September 2018 sees a double anniversary for the Alexander Fleming Laboratory Museum at St Mary’s Hospital, Paddington. Monday 3rd September marks the 90th anniversary of the discovery of penicillin by Alexander Fleming and on the 21st September, the Alexander Fleming Laboratory Museum celebrates its own silver jubilee.
Fleming’s discovery of penicillin in the second floor room of the Clarence Memorial Wing at St Mary’s Hospital, London, revolutionised medicine and inaugurated the antibiotic age. It was a chance observation of a chance contamination of a petri dish by a spore of mould, however, it was Fleming’s genius to see something unusual and to act upon it.
The petri dish should have been covered by colonies of Staphylococci, but close to the Penicillium notatum mould there was nothing; a clear zone of inhibition. With the immortal words ‘that’s funny!’
Fleming announced his observation to his colleagues. Although he was unable to purify and stabilise penicillin, Fleming did publish his findings and pointed out that there was a clinical potential for his discovery. Initially, Fleming named his discovery ‘mould juice’ until he realised that it needed a more scientific name!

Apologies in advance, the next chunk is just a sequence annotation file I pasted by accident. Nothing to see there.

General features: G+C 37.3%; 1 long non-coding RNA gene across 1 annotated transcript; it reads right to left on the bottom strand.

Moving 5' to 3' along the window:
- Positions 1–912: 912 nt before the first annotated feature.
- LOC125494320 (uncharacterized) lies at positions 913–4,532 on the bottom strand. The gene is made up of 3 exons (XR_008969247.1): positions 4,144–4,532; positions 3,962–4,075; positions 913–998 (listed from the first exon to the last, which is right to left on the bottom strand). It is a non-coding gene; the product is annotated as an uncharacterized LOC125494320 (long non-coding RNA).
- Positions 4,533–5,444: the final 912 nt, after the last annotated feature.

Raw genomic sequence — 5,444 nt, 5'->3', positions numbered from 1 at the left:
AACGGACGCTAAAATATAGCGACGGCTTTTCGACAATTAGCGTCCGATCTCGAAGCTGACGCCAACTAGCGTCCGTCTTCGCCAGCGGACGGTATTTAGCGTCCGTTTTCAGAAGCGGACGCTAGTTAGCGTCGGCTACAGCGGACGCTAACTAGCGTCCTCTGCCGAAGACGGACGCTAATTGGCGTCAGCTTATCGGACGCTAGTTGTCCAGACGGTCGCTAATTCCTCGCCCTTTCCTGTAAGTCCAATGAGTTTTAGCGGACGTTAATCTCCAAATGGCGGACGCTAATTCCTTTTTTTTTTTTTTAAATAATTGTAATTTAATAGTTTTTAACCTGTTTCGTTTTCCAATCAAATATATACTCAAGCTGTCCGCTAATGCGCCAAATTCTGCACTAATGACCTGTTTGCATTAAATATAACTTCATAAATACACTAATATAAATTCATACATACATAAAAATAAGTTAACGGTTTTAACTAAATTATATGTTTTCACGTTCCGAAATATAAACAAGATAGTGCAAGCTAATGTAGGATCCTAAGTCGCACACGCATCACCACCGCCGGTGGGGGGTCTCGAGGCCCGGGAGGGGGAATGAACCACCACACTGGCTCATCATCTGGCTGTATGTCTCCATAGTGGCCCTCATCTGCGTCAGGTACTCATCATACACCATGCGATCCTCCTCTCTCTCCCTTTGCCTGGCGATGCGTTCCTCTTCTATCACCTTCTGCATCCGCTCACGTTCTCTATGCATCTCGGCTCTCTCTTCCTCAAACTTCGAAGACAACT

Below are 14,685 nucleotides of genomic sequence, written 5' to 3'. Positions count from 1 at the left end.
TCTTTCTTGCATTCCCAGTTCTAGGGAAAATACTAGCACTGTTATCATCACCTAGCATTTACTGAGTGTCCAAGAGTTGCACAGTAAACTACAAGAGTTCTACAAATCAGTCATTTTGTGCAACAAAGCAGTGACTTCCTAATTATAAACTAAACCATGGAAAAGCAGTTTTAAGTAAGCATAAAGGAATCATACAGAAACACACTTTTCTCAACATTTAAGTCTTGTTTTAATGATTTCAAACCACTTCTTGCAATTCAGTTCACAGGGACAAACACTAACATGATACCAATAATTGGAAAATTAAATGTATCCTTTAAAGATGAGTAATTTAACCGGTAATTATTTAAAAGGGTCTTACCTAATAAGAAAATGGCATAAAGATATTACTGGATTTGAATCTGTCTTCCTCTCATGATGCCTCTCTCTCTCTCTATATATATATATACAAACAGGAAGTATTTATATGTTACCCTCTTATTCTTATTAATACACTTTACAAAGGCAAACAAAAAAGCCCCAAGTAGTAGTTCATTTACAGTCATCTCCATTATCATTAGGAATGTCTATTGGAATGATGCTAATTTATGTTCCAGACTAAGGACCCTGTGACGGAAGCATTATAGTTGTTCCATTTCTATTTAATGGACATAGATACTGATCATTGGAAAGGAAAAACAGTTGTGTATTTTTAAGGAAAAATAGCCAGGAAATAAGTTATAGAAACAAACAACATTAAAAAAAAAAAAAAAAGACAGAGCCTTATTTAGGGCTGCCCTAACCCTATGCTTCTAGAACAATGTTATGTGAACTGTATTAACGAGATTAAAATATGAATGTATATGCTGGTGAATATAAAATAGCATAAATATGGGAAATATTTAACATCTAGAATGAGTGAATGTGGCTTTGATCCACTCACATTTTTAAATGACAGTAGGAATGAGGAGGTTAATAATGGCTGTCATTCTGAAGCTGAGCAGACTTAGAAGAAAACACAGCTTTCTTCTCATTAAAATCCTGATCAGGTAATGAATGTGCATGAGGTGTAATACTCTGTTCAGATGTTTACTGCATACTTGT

Working very much as the lone researcher, he was unable to take his discovery further and so penicillin was developed by a team of researchers at the Sir William Dunn School of Pathology at the University of Oxford between 1939 and 1941. Multidisciplinary teamwork was the key to the Oxford team’s success and Howard Florey, leader of that Oxford team, and biochemist Ernst Chain, shared the 1945 Nobel Prize for Medicine with Fleming.
Penicillin was hailed as a wonder drug and miracle cure, especially once it had shown its value in the treatment of casualties in the Second World War. However, Alexander Fleming was cautious about its use and warned that it should be used carefully. He was aware of the dangers of antibiotic resistance as early as 1943, and he and other experienced bacteriologists anticipated concerns and issues about the problem of antibiotic resistance.
Visitors to the Alexander Fleming Laboratory Museum can find out more about the penicillin story, see where penicillin was discovered, and follow in Fleming’s footsteps on his road to the discovery that was to revolutionise medicine and affect the lives and health of every one of us. Fleming’s laboratory has been reconstructed to show it as it was at the time of the discovery; some of the equipment on display was actually used by Fleming and his colleagues.
The Alexander Fleming Laboratory Museum has been designated an International Historic Chemical Landmark by the Royal Society of Chemistry and the American Chemical Society.
The Alexander Fleming Laboratory Museum is at St Mary’s Hospital, Praed Street, London W2 1NY and is open Monday to Thursday from 10am to 1pm. Visitors can arrange visits outside these hours, including weekends and evenings, by contacting Kevin Brown, trust archivist and Alexander Fleming Laboratory Museum curator on 020 3312 6528 or Kevin.Brown5@nhs.net
Please note: due to the location of the museum, there are many stairs and there is no wheelchair access.
For more information on the museum, please visit: https://www.imperial.nhs.uk/about-us/who-we-are/fleming-museum